"The Best Of Joan Baez" showcases the major female American song interpreter of the 1960s and 70s with some of her best known performances, including songs by Bob Dylan, Phil Ochs, the Beatles and Kris Kristofferson plus the hit singles There But For Fortune and The Night They Drove Old Dixie Down.
Recorded during Joan's tenure at Vanguard Records, the songs reflect many facets of the social and musical changes going on in the 60s and early 70s. At the beginning of the 60s, belief in folk authenticity resulted in the need, as Joan has previously recalled, to be convinced that even one extra session musician would not be a "commercial" compromise to the folk process. (Ironically, her early albums had been commercial successes from the very beginning, all entering the US Top 10, eventually going gold and establishing her as the major female voice in American folk and one that would influence artists such as Judy Collins and Joni Mitchell.) After the Beatles' initial successes in America, the rock and folk genres moved inexorably closer together in the music of such bands as the Byrds, Lovin' Spoonful and Buffalo Springfield. This was not achieved, however, without some amusing repositioning on what constituted folk music and what pop. There is a scene in the movie "Festival" (made at the 1965 Newport Folk Festival) in which Baez serenades autograph hunters with an impromptu burst of the Beatles From Me To You. The fans' shock, that the Queen Of Folk should debase herself singing a pop song, is palpable. By the late 60s, the transition was complete and the various musical genres had come together in a general youth movement. The lines of demarcation had faded and it seemed perfectly appropriate for Baez to sing such songs as Let It Be and Kris Kristofferson's Help Me Make It Through The Night.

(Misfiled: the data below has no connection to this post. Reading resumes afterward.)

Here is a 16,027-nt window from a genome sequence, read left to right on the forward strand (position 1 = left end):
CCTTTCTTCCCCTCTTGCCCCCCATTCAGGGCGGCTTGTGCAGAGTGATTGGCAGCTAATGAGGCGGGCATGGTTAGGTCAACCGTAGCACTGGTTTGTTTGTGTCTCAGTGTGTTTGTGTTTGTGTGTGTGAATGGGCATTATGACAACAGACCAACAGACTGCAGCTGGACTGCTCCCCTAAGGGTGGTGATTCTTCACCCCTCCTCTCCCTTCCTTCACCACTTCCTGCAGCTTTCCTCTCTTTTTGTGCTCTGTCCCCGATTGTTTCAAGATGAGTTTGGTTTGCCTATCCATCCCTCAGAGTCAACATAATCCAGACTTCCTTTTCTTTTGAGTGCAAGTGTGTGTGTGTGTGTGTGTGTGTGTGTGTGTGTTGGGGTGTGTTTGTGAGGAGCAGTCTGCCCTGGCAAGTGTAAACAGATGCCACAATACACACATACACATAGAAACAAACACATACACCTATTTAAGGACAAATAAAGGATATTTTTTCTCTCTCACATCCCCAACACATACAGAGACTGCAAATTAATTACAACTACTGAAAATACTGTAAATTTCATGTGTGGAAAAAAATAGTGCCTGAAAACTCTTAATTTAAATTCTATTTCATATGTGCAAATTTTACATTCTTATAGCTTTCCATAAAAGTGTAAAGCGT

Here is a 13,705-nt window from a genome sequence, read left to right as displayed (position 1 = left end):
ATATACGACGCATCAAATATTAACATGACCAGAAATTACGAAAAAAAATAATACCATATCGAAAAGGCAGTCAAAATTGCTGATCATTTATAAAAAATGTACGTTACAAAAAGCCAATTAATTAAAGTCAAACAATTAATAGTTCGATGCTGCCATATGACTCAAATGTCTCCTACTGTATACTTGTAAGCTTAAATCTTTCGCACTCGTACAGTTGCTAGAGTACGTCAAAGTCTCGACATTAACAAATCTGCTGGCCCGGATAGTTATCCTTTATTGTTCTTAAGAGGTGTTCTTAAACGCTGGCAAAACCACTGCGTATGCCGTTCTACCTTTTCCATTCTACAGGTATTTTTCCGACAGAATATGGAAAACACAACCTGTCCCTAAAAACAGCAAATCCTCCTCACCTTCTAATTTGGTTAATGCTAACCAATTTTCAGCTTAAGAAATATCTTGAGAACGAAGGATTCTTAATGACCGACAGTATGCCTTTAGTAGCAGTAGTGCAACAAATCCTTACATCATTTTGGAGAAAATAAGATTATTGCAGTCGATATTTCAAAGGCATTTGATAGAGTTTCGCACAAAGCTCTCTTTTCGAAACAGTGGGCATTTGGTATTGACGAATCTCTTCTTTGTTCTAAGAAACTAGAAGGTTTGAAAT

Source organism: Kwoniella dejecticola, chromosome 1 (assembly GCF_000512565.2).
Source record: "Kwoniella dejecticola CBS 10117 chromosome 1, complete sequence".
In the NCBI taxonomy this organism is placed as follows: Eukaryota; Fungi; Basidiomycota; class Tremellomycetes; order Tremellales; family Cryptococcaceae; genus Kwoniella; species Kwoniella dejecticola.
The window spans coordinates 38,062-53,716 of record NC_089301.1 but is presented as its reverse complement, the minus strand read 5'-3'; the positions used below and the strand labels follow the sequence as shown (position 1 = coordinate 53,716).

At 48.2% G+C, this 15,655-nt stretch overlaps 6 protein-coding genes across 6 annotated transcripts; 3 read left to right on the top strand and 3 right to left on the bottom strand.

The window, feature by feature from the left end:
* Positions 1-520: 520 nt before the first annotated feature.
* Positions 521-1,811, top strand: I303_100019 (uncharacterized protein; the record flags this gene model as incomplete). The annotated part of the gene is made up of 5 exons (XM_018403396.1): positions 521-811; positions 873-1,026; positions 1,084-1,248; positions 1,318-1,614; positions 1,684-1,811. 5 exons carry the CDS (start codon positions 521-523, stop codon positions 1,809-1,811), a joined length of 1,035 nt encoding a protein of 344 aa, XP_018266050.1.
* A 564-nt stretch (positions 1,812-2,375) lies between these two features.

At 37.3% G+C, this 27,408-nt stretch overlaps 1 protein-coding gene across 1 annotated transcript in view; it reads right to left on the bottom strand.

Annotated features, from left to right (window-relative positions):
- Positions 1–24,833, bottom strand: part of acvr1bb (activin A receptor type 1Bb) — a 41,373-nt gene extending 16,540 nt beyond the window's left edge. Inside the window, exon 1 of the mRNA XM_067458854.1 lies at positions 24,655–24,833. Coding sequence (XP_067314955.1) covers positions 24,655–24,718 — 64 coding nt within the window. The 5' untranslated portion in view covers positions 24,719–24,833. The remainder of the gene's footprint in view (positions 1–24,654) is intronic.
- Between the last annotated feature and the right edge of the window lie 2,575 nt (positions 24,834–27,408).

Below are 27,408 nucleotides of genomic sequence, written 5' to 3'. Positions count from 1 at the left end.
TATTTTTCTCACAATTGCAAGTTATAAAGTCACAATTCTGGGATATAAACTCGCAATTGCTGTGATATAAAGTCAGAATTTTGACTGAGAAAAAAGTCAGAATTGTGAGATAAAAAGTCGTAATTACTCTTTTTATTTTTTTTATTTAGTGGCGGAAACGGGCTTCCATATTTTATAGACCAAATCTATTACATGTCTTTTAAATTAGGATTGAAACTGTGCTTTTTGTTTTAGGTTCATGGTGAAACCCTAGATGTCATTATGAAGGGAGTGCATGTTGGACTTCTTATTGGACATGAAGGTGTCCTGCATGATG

Most surprising for many of her fans at the time, were her forays into country music. Her recording of country songs wasn't new: she had already cut versions of country classics (such as Long Black Veil a hit for Lefty Frizzell) at the start of her career albeit in a 'folk' style. By the late 60s, though, she was using top-notch country session players and Nashville studios to appropriate the mainstream country sound of the era. Subverting the country genre-at the time the choice music of conservative, right-wing America-must have seemed a delicious irony but Baez obviously loved the songs and musical style, the reason that her work in this field stands up so well today. The Dylan songs Love Is Just A Four Letter Word and I Pity The Poor Immigrant come from her 1968 album "Any Day Now" which married Dylan classics to a more experimental country backing. Blessed Are, The Night They Drove Old Dixie Down, Help Me Make It Through The Night, The Brand New Tennessee Waltz, Let It Be and Heaven Help Us All are all taken from 1971's "Blessed Are" album. The Night They Drove Old Dixie Down was originally a Robbie Robertson song on the Band's second album but, in this session in Nashville, Joan reinterpreted it with an upbeat, decidedly country gospel-tinge. Released as a 45 rpm single, it became a major chart hit for the label and one of her most durable recordings.